Broiled Flounder with Black Walnut Gremolata
For this simple fish dish, Katie Button likes to seek out black walnuts, which have a more pronounced, earthier flavor than their more common cousin, the English walnut. If you can’t find them, you can order them online—or simply substitute regular walnuts.
- 1/2 cup (2 oz./60 g) black walnuts
- 2 lemons
- 1/3 cup (3 fl. oz./80 ml) olive oil
- 1/2 cup (1 oz./30 g) packed fresh flat-leaf parsley leaves
- 2 garlic cloves, sliced
- Kosher salt and freshly ground pepper
- 3 Tbs. unsalted butter, cut into small cubes
- 4 fresh thyme sprigs
- 4 flounder, sole or other mild white fish fillets, each about 6 oz. (180 g)
Preheat an oven to 350°F (180°C).
Spread the walnuts evenly on a baking sheet. Toast in the oven until golden brown and fragrant, 8 to 10 minutes. Set aside to cool.
Position an oven rack so that it is at least 8 inches (20 cm) from the heating element and preheat the broiler.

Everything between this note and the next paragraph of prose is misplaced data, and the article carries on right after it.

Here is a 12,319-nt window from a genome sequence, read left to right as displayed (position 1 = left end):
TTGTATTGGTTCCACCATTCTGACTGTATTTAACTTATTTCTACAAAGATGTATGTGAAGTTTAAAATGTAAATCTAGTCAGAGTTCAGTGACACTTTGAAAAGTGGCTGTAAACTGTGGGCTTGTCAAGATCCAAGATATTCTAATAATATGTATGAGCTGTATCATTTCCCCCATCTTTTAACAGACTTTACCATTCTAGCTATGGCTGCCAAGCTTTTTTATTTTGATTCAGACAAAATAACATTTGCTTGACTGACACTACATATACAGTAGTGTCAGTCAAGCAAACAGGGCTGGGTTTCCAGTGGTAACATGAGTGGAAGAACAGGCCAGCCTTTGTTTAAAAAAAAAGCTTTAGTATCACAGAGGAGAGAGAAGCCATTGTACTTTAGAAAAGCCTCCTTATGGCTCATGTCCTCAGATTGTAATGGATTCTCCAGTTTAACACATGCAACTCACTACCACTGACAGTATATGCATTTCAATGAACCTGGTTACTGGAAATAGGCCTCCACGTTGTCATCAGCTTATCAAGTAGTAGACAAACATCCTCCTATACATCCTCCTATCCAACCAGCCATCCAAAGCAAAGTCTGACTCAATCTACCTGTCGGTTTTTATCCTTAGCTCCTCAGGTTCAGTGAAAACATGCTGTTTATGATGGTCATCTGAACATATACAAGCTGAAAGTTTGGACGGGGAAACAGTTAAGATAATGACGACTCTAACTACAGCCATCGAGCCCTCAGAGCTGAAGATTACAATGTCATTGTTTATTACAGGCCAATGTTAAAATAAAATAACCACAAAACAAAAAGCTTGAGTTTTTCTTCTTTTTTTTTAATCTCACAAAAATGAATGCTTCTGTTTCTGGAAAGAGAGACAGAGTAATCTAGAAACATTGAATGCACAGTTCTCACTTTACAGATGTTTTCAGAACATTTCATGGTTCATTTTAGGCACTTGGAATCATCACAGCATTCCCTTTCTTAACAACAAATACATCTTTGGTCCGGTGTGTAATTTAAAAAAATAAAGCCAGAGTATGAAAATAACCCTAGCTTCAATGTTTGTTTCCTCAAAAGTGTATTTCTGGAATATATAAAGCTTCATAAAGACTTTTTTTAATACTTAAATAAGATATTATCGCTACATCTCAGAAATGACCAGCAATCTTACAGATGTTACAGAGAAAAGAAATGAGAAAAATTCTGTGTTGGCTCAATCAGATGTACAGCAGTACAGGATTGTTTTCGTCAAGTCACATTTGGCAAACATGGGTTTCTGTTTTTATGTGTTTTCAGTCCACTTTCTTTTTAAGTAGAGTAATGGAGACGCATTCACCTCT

Grate the zest from the lemons. In a food processor, combine the lemon zest, olive oil, parsley, garlic and 1/4 tsp. salt and pulse until coarsely chopped. Add the walnuts and pulse until finely chopped. You want the mixture to retain some small walnut pieces, but there should be no large chunks remaining.
Squeeze the juice from 1 of the lemons into a broiler-proof baking dish. Add the butter and thyme to the dish and transfer to the oven until the butter is melted, about 2 minutes. Remove from the oven.
Season the fish on both sides with salt and pepper. Dip each fillet in the lemon-butter mixture to coat both sides, then arrange the fillets in the baking dish. Top each with an even coating of the walnut mixture, completely covering the top of each fillet. Transfer to the oven and broil until the fish just begins to flake when you press on it but is still translucent, 6 to 8 minutes; be careful not to overcook the fish.
Using a spatula, transfer the fillets to individual plates and spoon the lemon-butter mixture from the dish over the top. Cut the remaining lemon into wedges and serve alongside the fish for squeezing on top if desired. Serves 4.
Recipe courtesy of Katie Button, chef/owner of Cúrate and Nightbell restaurants, Asheville, North Carolina